The other major source of compounds causing acid deposition is the combustion of fossil fuels. Fossil fuels are used in the production of electricity and in powering automobiles. All fossil fuels contain some sulfur. Coal contains varying amounts of sulfur, depending on the region of its origin. The sulfur in natural gas is removed during refinement.

Acid deposition has several consequences. It alters the pH in the water cycle, thus upsetting the local ecological balance. This alteration stresses, and can even destroy, vegetation and aquatic animals. Acid deposition is injurious to life because of corrosive effects on the body when inhaled. It also corrodes marble and other stones, causing "pitting" of statues and other historical monuments. Examples of these harmful effects seen in eastern parts of the United States include loss of some trees and fish in Appalachian forests and streams and pitting of monuments in the Gettysburg National Park.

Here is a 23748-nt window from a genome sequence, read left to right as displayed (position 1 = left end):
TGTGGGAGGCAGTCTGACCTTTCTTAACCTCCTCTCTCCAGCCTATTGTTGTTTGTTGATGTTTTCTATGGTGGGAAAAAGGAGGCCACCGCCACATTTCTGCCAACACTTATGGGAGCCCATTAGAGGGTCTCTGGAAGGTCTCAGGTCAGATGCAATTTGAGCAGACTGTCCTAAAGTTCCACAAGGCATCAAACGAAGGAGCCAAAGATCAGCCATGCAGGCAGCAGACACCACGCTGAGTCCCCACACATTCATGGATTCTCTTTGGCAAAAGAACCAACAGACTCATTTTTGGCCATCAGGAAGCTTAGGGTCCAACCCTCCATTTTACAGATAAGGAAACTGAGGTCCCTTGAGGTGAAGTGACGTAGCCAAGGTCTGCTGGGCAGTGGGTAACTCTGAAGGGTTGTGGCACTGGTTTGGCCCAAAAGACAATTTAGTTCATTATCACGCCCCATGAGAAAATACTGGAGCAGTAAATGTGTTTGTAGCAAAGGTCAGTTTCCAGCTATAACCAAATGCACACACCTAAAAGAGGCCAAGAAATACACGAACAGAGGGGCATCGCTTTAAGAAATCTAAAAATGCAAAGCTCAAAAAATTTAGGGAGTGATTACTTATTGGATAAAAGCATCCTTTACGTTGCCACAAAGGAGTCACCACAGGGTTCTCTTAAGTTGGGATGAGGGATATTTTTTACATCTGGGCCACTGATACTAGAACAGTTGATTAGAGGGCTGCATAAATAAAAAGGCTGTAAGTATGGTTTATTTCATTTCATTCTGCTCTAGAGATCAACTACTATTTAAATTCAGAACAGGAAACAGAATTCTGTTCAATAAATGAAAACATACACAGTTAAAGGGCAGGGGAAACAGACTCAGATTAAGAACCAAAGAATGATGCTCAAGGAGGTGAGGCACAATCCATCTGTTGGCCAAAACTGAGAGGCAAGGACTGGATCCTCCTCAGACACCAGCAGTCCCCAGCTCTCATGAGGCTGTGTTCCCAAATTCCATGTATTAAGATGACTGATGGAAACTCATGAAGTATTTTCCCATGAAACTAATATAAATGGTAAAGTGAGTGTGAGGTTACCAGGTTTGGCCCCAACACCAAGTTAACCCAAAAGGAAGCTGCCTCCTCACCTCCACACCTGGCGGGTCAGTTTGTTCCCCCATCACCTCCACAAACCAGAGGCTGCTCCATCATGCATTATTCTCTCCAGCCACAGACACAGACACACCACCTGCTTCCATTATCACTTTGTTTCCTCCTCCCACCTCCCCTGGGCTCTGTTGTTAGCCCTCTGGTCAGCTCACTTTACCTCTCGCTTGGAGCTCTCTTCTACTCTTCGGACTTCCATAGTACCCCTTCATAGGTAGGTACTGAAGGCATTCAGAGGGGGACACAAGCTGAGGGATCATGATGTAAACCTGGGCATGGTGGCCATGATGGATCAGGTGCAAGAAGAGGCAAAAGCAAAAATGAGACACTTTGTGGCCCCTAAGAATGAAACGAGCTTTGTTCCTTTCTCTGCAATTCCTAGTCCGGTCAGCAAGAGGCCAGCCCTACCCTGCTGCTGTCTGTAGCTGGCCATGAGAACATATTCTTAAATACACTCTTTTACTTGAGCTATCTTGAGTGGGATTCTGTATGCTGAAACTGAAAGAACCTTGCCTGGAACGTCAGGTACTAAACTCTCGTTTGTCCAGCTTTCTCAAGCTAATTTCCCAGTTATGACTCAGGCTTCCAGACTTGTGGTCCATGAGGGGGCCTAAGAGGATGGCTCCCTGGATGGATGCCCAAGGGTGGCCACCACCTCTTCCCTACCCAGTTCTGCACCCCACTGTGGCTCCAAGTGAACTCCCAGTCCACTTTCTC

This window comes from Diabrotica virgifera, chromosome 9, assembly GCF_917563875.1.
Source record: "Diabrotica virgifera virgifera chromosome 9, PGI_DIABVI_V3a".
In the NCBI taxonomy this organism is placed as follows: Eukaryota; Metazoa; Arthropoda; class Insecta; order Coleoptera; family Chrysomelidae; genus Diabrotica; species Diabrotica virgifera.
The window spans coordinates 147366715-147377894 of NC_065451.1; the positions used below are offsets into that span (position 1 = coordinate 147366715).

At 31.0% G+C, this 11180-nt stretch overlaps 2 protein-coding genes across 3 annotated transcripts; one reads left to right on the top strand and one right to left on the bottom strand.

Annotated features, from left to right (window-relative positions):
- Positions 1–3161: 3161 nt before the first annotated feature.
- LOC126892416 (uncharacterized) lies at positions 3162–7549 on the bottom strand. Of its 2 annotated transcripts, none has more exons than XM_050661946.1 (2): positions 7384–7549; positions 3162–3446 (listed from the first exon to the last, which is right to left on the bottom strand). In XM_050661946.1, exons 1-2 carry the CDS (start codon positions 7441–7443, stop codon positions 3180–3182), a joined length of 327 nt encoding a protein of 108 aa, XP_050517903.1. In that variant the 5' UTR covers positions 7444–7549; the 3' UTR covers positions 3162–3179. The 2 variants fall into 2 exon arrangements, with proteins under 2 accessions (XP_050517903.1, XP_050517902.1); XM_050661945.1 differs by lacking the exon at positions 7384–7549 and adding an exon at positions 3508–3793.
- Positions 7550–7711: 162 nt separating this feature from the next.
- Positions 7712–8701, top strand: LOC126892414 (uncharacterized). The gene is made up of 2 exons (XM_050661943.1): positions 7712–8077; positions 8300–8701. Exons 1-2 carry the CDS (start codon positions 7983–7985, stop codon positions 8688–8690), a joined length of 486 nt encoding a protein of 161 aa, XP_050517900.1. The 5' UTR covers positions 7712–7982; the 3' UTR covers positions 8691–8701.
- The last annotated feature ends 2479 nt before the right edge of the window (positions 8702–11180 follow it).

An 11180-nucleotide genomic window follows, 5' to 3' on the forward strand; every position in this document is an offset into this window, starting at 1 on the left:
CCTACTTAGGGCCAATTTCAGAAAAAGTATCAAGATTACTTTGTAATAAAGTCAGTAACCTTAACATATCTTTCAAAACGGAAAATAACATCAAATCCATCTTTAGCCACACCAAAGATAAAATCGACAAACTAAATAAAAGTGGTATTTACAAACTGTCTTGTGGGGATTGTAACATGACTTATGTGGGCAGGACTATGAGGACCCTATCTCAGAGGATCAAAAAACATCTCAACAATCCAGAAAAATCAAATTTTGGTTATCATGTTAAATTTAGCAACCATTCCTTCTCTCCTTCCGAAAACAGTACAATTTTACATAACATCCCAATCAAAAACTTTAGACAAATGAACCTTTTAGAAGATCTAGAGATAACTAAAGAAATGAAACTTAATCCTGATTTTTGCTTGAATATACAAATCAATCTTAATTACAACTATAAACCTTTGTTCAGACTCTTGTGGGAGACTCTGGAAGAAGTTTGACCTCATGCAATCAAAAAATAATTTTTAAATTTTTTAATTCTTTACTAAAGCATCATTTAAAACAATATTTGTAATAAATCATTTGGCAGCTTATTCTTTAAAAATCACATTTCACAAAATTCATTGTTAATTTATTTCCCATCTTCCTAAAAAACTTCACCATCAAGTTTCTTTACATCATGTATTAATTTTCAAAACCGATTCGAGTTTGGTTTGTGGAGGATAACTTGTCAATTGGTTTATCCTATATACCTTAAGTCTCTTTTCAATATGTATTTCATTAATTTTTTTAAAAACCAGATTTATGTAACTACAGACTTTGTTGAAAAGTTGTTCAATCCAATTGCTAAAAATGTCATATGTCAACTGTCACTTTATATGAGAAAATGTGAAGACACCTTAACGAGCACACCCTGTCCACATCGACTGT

The problem of acid deposition came to be recognized in the 1970's, and since then many laws have been passed to regulate air pollution in the U.S. and Canada. Also, some technological measures have been taken to reduce acid precipitation, including "clean coal" technologies, which clean coal of sulfur before combustion, and catalytic converters in the exhaust systems of automobiles, which transforms hydrocarbons, carbon monoxide, and nitrous oxides into water, carbon dioxide, nitrogen, and oxygen.


Local - Photochemical Smog & Tropospheric Ozone

Smog (SMoke and fOG) was a phenomenon recognized in the early 1950's when thousands of deaths and intense respiratory problems occurred in London, England; Donora, Pennsylvania; and cities in other countries all over the industrialized world. The city of Los Angeles and parts of Southern California have now come to be associated with smog. There are different sources of smog. Early incidents of smog arose primarily from the combustion of coal with high sulfur content. The combustion resulted in the reaction of sulfur dioxide (SO2), nitrogen oxides, and dust particles reacted to form particles and droplets of sulfates (SO42- ) and nitrates (NO3- ). This mixture of smoke and fog clouded the atmosphere, and irritated the mucous membranes and the eyes of the people exposed to it.